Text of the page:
The Sociable Lapwing is the rarest and most threatened of all birds that live on the Eurasian steppes – the vast grassland areas that stretch from eastern Ukraine to the Altai Mountains.
The lapwing was given its name following observations of the species gathering in large flocks during migration. The Sociable Lapwing is part of the Lapwing genus Vanellus, which diverged from all other species of birds 28 million years ago! The Sociable Lapwing is a steppe specialist. Their wandering nature may have evolved in order to find the short vegetation they prefer to nest in, which is associated with migratory grazing animals. Individuals have been recorded in many unexpected places well outside their normal range including the Maldives and even Essex in the UK! In Europe, the population size is estimated to have decreased by 80% or more in the last three generations and by 25% in just one generation. A global decline of more than 50% is still precautionary inferred for the past three generations, with an ever larger decline predicted for the next three. A major threat to this species is the conversion of steppe into arable cultivation, and illegal hunting along the species’ migratory route and in its wintering grounds. The concentration of nests in heavily grazed areas in the vicinity of villages may have been under threat from human disturbance and trampling from livestock. An international species action plan was published in 2004 as a conservation action. Intensive research at breeding sites is occurring and this species is legally protected in some countries but this may not be enforced.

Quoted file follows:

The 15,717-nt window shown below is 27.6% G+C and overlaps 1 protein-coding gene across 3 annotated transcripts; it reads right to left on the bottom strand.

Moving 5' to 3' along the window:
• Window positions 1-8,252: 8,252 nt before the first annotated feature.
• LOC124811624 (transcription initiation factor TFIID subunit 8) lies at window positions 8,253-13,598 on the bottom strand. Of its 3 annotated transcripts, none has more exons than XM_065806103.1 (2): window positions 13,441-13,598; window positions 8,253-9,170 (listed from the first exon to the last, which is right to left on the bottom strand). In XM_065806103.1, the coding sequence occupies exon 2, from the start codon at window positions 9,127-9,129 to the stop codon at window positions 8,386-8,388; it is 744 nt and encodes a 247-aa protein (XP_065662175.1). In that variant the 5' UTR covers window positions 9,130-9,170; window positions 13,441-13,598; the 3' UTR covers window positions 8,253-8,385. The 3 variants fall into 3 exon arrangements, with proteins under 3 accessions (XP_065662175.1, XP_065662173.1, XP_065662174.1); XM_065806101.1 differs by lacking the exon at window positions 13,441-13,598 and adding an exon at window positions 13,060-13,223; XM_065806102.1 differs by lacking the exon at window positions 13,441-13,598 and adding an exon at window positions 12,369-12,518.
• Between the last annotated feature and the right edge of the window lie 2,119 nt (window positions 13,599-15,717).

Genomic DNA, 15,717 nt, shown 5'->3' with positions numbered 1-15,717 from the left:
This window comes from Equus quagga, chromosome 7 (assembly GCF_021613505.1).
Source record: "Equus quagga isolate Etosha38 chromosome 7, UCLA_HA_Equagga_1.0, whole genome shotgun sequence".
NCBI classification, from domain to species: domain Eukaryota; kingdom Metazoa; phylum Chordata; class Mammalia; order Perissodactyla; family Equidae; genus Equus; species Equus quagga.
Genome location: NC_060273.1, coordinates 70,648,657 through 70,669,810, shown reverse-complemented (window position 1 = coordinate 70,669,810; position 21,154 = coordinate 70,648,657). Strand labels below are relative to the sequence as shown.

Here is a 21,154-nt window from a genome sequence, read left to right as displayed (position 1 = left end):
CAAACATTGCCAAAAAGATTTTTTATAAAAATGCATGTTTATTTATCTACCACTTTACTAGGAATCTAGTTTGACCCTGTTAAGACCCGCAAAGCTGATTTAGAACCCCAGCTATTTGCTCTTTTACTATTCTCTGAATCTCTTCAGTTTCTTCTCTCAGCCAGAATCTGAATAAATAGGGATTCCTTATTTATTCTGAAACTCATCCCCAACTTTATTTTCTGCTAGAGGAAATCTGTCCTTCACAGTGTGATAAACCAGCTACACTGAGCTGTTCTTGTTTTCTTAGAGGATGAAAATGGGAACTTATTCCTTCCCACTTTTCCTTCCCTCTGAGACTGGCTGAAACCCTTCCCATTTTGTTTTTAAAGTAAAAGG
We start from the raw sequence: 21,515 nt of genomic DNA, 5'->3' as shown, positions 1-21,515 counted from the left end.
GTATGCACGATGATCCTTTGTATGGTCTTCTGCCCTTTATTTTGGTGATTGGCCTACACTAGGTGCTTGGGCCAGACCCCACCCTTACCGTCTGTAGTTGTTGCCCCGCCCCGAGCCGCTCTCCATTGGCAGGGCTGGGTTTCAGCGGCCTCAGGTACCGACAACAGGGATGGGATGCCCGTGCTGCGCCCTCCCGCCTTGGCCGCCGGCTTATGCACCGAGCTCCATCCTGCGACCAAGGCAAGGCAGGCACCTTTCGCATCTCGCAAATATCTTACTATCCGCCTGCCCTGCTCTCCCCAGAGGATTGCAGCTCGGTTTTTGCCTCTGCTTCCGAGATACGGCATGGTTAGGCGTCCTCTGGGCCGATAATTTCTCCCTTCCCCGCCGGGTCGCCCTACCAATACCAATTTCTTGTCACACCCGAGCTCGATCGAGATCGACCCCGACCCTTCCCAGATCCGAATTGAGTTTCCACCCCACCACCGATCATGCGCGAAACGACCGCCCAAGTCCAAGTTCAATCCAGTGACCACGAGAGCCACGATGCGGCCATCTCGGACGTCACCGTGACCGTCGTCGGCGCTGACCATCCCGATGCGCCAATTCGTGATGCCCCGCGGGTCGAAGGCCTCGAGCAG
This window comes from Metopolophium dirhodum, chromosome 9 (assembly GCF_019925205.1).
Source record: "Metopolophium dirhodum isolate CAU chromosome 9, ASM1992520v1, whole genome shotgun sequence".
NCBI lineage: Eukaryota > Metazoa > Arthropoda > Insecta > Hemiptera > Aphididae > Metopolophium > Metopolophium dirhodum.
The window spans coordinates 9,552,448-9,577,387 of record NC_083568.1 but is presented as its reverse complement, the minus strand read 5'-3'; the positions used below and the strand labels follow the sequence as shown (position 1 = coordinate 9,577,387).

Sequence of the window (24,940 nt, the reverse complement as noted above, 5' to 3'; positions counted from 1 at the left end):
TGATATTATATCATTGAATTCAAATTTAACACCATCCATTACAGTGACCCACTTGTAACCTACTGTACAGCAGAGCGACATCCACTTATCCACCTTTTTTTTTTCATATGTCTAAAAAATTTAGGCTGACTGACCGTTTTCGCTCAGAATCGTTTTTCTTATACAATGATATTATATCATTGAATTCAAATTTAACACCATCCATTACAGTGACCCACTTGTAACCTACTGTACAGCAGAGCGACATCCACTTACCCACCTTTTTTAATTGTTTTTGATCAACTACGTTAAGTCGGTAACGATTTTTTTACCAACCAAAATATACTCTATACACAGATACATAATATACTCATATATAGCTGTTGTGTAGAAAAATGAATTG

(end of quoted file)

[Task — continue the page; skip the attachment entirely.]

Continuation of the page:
- Order: Charadriiformes
- Family: Charadriidae
- Population: 11,200
- Trend: decreasing
- Size: 23-30cm
This species breeds in Kazakhstan and Russia and disperses through to Kyrgzstan, Tajikistan, Uzbekistan Turkmenistan, Afghanistan, Armenia, Georgia, Azerbaijan, Iran, Iraq, Saudi Arabia, Syria, Turkey and Egypt, to key wintering sites in Sudan, Pakistan and India
Habitat and Ecology
This is a migratory species, breeding semi-colonially in groups of 3-20 pairs. They migrate south in August and depart the wintering grounds in March, arriving on its breeding range in April. They breed on grassland steppes. They use dry wasteland, cultivated, ploughed and stubble fields. Their association with grazing animals is very strong and they often lay their eggs in scrapes lined with dry dung.